Jesus said “I am able to do nothing from myself” (John 5:30 AMP).
T. Austin Sparks
“You get to the heart of everything in the case of the Lord Jesus when you recognize that the one question which constituted the testing ground of His life was: "Will this Man act alone, speak alone, choose alone, decide alone, or move alone?" And His answer was always, "Not out from myself!" "The Son can do nothing out from Himself." "The words that I speak unto you I speak not out from myself." Every kind of appeal was made to Him to persuade Him on the impulse of the moment, or in response to an entreaty that seemed to promise success, or by an argument that appeared to be the truest wisdom, to move, act, speak, do something as out from Himself....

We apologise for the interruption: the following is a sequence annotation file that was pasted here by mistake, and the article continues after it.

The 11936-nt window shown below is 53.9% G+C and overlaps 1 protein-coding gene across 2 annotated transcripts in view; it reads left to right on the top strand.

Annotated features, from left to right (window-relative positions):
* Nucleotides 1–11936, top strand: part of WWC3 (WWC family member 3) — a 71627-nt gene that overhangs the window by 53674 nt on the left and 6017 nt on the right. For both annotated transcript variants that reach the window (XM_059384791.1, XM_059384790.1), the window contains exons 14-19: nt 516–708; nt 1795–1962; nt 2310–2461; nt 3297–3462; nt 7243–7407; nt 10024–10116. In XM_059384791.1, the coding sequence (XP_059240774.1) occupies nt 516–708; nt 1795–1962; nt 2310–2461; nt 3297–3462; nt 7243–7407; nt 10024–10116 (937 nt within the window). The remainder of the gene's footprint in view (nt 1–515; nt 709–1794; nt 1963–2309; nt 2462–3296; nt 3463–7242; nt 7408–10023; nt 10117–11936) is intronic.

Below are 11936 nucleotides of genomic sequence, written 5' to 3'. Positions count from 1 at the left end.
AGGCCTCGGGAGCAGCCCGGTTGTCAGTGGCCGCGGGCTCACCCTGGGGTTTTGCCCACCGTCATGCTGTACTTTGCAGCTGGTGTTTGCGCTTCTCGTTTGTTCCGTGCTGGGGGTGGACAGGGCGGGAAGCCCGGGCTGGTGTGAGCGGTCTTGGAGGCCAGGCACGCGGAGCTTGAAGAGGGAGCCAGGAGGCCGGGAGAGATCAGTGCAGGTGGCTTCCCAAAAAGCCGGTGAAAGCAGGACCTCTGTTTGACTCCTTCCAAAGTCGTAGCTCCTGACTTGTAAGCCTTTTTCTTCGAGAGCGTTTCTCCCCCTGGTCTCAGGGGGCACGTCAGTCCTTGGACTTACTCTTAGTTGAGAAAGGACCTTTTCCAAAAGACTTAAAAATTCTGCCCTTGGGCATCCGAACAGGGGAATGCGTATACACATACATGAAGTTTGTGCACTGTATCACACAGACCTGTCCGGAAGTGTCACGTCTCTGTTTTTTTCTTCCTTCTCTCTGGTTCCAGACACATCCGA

At times the suggestion would be influenced by necessity of circumstances, at times by the promise of effectiveness in His service, or again by representation of the utter un-wisdom of the line that He was taking, as when His own brethren, who did not believe in Him, chided Him for delay, saying, "Go up to Jerusalem and show yourself!" To them He said, "I go not yet up to this feast!" And then, so quickly after, when His brethren were gone up He went up also. But He would not go up at the persuasion of popular reason; He would not do this merely because it was the thing which everybody else was doing, or because it was urged upon Him that, since everybody was going to the feast, He ought to go too. That ninety-nine people do a thing is no argument for the hundredth to do it. We are not to be led by the appeals that decide the actions of the many – "It is the popular thing! Everybody else is doing it! It is the recognized thing to do!" No! Does my Father want me to do this thing? That is the question that must ever rule our steps. In the case of the Lord Jesus there was all the time an under-working to get Him to adopt the contrary course, to act without inquiry of His Father, without direct leading from His Father; to act in His individual capacity as though He were His own Master, as though He had not to make appeal elsewhere. In Him there was none of that which was personal, independent. We are not speaking merely of such things as are sinfully personal, positively personal, but simply of independent action, action taken for the best ends, for a good motive, with quite a proper intention. Yes, all this may be done, but apart from the positive word from the Father. That creates an independent thought, however good may be the motive.”